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ASVA & Philippe Petit - Empires Should Burn

Empires Should Burn is the debut release from Asva and Philippe Pettit. Asva is the musical project of G. Stuart Dahlquist, a former member of Burning Witch, who has also had stints with Goatsnake and Sunn 0))), while Philippe Petit has been incredibly prolific as both a solo "musical travel agent" - to use his favoured description - and as a frequent collaborator. Foetus, Cosey Fanni Tutti, Lydia Lunch and Eugene S. Robinson are just some names grabbed from the illustrious list of artists he has worked with. For Empires Should Burn Asva and Petit have enlisted the talents of Edward Ka-Spel, Jarboe and performance artist Bryan Lewis Saunders to provide spoken word to accompany the reed organ drone and ringing metallic percussion that comprise majority of the tracks which combine to create something that starts quite creepy but ends up quite dreamy.

On 'And Empires Will Burn' Edward Ka-Spel narrates a "ghost story" over a sustained drone and the archaic rhythmic clanking of the cymbalum. At 23 minutes it is the longest track here but the subtle variations in the murky drone along with the various sound embellishments used to heighten the drama around the distinctive English tones of the Legendary Pink Dots frontman ensure this is the most absorbing of the spoken tracks.

The amusingly titled 'Sweet Dreams Asshole' enters nightmare territory with the hum of ghostly voices and clanking of cavernous percussion, alongside feint piano chords. Anguished howls rise from the depth completing this understated slice of dark, sinister doom. This is the first of two instrumental tracks on Empires Should Burn.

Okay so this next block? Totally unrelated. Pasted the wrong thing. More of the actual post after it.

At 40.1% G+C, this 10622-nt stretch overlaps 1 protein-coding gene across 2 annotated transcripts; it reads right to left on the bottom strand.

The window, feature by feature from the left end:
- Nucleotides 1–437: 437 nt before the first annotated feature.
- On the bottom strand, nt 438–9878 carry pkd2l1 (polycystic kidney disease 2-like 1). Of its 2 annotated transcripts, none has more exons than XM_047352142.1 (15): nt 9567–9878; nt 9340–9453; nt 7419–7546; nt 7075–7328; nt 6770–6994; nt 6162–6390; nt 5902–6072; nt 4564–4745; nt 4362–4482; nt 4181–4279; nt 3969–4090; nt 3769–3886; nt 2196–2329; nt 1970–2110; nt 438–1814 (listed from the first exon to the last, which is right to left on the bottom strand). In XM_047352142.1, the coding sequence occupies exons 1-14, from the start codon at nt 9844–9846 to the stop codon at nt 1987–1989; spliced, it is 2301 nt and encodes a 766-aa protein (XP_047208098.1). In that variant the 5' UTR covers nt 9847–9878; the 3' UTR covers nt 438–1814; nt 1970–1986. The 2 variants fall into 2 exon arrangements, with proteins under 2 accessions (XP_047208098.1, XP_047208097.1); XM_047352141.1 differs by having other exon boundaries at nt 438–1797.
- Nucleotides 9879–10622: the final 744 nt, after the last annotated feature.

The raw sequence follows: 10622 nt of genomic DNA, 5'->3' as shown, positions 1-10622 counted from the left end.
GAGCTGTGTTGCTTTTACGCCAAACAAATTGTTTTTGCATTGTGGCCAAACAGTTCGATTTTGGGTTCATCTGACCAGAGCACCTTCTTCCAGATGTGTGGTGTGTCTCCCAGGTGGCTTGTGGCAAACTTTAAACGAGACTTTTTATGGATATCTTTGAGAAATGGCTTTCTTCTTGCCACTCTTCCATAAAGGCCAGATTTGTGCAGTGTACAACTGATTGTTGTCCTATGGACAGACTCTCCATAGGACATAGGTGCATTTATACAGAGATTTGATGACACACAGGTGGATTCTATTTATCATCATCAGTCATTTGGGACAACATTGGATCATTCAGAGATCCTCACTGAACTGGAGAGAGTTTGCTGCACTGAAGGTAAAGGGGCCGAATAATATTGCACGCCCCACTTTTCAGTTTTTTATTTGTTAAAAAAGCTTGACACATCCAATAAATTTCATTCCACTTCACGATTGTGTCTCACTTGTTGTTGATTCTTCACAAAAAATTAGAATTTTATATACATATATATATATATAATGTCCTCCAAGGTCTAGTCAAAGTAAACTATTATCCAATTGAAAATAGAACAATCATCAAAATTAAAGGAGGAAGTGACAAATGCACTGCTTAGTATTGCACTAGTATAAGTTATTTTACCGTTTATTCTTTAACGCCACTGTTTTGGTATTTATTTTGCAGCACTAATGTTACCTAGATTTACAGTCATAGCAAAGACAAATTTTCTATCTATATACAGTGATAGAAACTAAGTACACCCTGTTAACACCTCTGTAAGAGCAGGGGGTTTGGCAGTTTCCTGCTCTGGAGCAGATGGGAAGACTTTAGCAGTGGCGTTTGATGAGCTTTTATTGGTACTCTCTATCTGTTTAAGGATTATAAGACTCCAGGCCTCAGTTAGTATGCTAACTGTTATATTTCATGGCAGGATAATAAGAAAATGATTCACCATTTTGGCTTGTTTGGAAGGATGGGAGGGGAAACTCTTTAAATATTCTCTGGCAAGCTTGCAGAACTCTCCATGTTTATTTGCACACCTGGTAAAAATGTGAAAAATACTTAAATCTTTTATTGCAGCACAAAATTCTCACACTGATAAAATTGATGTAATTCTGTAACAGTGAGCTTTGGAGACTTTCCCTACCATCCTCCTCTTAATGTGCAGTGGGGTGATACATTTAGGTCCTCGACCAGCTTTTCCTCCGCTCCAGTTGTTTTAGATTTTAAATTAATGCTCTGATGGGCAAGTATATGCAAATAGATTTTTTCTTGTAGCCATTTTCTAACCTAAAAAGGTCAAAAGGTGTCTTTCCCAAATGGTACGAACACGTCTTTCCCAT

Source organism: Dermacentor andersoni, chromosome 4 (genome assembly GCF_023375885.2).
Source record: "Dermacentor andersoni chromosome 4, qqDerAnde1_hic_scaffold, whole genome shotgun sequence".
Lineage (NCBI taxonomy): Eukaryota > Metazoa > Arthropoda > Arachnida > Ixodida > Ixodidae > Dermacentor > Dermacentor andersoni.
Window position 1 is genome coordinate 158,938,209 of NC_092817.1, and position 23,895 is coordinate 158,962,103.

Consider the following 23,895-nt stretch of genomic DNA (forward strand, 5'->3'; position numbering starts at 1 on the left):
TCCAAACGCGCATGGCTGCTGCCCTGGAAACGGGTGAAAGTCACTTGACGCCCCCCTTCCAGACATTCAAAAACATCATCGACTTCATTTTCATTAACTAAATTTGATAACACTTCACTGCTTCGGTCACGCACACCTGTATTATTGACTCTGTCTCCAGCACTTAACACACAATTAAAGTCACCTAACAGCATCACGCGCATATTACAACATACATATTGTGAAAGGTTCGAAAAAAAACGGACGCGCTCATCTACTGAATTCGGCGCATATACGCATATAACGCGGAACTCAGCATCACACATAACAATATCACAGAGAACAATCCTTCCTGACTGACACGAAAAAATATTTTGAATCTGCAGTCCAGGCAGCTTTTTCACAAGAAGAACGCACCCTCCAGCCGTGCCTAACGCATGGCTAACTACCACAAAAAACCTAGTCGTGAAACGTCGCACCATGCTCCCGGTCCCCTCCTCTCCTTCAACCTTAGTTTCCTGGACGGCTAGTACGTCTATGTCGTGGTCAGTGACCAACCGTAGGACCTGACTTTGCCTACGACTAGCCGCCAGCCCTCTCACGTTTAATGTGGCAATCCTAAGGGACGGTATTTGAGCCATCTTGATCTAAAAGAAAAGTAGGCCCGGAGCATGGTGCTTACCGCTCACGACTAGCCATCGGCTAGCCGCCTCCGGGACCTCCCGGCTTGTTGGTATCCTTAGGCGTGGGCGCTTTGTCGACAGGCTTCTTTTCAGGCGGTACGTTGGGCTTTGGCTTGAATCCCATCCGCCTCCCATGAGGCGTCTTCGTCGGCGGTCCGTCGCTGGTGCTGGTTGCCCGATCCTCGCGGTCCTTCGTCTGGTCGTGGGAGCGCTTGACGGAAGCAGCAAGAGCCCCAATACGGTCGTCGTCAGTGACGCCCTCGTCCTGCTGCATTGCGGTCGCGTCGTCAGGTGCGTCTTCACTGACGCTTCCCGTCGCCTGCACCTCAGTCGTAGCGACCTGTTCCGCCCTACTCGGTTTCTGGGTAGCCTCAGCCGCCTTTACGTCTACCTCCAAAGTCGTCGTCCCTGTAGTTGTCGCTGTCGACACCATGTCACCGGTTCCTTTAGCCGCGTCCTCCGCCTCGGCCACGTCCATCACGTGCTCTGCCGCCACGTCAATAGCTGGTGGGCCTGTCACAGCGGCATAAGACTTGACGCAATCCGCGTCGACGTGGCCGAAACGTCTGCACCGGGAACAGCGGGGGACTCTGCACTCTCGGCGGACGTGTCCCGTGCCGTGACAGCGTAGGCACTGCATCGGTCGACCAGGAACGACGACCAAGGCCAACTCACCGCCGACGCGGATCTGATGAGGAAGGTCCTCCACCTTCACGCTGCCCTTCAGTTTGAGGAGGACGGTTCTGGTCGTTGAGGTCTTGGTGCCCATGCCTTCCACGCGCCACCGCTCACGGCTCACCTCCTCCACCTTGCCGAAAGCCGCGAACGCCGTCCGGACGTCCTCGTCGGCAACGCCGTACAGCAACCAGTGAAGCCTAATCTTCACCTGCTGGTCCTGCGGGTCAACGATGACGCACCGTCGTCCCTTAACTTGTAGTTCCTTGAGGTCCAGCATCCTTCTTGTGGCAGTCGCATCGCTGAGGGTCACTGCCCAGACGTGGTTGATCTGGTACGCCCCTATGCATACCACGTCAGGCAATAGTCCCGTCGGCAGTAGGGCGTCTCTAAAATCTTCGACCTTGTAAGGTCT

With whispered tones from Bryan Lewis Saunders about a skin blemish, 'A Vision' unfurls to squeamish effects with the almost indiscriminate piano notes coalescing into an ascending scale. Jarboe, likewise, opts for hushed tones on 'The Star Implodes', with her subdued voice nestling amidst a lulling drone, guitar disquiet and an assemblage of indeterminate sounds. The entire track is more spacious, stepping away slightly from the rhythmic clank that pervades most of the album, to capture a more elusive dreamy atmosphere.

Even though electronics are present throughout Empires Should Burn it's really only on the closing track, where they come to the fore in the form of a submerged pulse, as treated strings slip into the quiet disembodied piano notes of the dark and dreamy atmosphere of 'Apocryphatic_Ally'.

On Empires Should Burn Asva and Pettit achieve a fine balance between the vocals and the music, ensuring neither supplants the other. What I find especially interesting about Empires Should Burn - as I did with Mamiffers's collaboration with Locrian - though is the ability of Asva, and these groups associated with metal genres, to transform the dark and heavy elements of doom sonics into a more atmospheric, abstract musical form with startling results. On Empires Should Burn Asva and Petit have laid down a template which carries much mileage. It's of little surprise then a second album is already in the works. Who knows who will provide the voices next time though. Empires Should Burn is available on CD and as a limited vinyl release from Basses Frequences in Europe and Small Doses in the USA.